The ISSF has told the IOC it does not require financial support ©ISSF

The International Shooting Sport Federation (ISSF) has become the latest Summer Olympic sports body to confirm it will not be seeking financial support from the International Olympic Committee (IOC).

A senior official from the ISSF told insidethegames the organisation had informed the IOC it did not require any form of relief, including an advance on its share of the Tokyo 2020 Olympic Games revenue.

The ISSF is thought to be one of the more financially stable International Federations (IFs) owing to the fact its President, Russian billionaire Vladimir Lisin, is considered among the wealthiest men in the world.

Shortly after his election as President in November 2018, Lisin, the chairman of steelmaker NLMK, used $10 million (£8.2 million/€9.2 million) of his own money to set up a development fund for the sport.

Others to have turned down IOC support include the International Weightlifting Federation and the International Handball Federation.

The IOC has set aside what it calls an "aid package" of $150 million (£123 million/€138 million) to help IFs, National Olympic Committees and other stakeholders to address financial concerns caused by the coronavirus pandemic.

All 32 eligible IFs on the Tokyo 2020 programme - the International Boxing Association is excluded owing to its suspension as the Olympic governing body for the sport - can receive money from the IOC package.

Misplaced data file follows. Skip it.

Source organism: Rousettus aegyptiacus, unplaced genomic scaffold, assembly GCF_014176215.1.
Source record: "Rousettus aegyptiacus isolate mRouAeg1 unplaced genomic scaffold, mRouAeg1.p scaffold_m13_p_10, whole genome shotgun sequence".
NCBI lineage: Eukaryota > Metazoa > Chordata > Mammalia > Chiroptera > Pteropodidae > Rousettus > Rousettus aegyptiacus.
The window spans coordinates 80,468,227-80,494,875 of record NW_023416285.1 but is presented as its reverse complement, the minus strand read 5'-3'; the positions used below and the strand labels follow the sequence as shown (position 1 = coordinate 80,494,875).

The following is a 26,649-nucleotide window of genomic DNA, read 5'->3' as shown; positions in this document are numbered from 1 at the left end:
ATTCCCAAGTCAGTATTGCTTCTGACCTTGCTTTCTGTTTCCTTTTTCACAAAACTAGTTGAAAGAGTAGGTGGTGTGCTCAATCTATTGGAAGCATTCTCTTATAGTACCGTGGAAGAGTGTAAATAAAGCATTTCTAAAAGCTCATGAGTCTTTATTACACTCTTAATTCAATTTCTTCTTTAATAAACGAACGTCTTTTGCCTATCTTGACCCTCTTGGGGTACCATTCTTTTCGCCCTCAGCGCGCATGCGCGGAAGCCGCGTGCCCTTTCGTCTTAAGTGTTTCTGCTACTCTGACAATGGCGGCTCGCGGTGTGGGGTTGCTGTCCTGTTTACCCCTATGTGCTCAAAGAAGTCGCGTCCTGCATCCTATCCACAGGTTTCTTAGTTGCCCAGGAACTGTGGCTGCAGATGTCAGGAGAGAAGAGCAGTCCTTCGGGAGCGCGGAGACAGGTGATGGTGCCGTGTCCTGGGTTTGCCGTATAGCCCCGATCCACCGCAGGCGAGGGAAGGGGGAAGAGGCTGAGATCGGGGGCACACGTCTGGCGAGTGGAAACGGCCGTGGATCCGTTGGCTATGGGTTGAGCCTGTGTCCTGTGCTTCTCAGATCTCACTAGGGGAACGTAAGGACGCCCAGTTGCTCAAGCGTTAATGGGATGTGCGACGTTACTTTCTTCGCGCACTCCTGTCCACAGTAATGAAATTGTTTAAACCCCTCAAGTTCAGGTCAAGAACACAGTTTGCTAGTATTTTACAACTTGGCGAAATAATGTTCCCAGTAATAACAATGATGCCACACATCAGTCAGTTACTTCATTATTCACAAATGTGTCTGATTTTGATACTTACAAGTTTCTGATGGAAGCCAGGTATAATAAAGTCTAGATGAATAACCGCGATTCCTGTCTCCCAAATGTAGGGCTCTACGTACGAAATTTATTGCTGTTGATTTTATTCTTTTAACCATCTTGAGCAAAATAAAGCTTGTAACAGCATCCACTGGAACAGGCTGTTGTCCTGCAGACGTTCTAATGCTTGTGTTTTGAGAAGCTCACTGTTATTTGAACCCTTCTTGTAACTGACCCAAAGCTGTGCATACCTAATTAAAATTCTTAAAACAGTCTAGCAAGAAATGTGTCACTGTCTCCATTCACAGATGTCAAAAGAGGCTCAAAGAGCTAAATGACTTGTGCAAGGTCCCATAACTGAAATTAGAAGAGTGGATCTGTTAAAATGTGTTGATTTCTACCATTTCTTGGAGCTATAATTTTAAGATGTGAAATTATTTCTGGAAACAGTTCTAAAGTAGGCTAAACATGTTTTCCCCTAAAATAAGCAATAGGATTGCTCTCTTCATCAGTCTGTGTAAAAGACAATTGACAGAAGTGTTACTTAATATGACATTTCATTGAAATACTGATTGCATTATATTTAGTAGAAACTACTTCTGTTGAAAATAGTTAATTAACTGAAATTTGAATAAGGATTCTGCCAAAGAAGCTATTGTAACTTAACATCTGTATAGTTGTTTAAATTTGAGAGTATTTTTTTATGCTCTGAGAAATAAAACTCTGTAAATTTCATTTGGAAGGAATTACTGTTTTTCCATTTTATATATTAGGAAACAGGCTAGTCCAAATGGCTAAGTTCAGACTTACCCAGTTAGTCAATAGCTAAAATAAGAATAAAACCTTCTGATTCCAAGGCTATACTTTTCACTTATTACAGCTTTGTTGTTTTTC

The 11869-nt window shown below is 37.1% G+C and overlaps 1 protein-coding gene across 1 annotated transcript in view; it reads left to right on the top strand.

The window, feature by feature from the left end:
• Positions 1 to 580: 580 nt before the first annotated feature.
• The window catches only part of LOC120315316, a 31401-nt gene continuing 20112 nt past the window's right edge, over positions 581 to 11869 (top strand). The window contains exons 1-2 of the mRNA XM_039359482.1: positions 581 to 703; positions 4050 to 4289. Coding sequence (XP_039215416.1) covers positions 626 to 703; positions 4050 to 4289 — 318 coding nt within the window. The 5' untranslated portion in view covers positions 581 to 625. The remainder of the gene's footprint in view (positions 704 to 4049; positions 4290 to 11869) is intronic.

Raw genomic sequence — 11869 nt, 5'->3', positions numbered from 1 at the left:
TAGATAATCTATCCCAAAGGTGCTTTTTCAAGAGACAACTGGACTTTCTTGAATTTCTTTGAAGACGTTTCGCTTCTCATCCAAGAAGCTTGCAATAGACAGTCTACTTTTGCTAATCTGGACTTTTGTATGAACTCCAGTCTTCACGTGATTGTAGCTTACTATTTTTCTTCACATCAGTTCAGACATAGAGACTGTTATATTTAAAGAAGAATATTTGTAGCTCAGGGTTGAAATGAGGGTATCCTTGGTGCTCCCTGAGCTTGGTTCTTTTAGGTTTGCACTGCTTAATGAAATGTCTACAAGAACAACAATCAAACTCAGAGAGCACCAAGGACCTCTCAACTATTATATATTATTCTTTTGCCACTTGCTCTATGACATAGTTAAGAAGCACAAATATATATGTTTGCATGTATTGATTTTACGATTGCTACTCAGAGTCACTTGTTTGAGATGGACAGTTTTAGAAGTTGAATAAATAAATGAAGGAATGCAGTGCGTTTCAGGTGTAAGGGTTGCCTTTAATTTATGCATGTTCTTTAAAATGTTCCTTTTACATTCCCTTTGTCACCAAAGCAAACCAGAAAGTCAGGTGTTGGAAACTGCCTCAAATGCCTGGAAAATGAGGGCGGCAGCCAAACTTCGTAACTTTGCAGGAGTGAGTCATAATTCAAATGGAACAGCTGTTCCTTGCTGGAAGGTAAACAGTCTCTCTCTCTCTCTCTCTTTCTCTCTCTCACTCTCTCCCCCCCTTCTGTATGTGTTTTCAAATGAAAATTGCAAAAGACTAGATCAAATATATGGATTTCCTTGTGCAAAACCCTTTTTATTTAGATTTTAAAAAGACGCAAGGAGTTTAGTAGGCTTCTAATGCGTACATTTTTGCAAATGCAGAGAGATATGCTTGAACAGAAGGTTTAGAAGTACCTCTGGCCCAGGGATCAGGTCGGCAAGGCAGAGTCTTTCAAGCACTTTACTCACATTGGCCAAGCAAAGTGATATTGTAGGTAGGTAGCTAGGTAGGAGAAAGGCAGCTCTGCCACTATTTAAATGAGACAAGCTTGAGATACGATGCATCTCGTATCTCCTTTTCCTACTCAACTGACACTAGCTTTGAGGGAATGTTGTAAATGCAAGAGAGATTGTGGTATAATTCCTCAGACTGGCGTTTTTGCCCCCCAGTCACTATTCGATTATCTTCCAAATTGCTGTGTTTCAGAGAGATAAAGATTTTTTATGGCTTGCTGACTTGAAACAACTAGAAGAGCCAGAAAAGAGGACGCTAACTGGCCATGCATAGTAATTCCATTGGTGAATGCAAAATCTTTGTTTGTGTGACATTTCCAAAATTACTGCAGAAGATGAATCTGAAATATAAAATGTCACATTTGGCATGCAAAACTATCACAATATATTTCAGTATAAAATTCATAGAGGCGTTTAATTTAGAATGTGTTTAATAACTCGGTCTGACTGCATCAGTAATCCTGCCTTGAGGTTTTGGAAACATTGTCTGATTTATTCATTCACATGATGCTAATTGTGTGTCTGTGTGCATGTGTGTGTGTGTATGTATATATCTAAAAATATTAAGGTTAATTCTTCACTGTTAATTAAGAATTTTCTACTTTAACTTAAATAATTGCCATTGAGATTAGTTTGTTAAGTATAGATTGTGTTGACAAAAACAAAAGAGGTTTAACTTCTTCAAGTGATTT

The ISSF is expected to avoid the worst of the financial consequences resulting from the coronavirus pandemic ©Getty Images
The ISSF is expected to avoid the worst of the financial consequences resulting from the coronavirus pandemic ©Getty Images

The IOC fund could be used to provide loans and advance payments on revenue shares from the postponed Tokyo 2020 Olympic Games.

The IOC said donations could also be covered by the scheme and support will "come in different forms and will be decided after an assessment of needs and on a case-by-case basis".

A number of IFs representing sports included on the Tokyo 2020 programme are facing cashflow challenges of varying degrees of severity as a result of the expected postponement by one year of multi-million dollar payments they would normally have expected to receive from the IOC soon after the Games' completion.

This is not expected to apply to the ISSF, which is in the third tier of IFs and would have been paid the bulk of its $18.6 million (£15.3 million/€17.1 million) share of the Tokyo 2020 revenue in September had the Games gone ahead as planned.

A joint Swiss Government and IOC loan scheme has also been set up for Swiss-based Federations.

The IOC's contribution to the scheme, which offers those Federations in Switzerland interest-free repayable loans to mitigate the financial impact of the coronavirus crisis, will come from the aid package.

The ISSF is not eligible for money from this fund as it is based in Munich.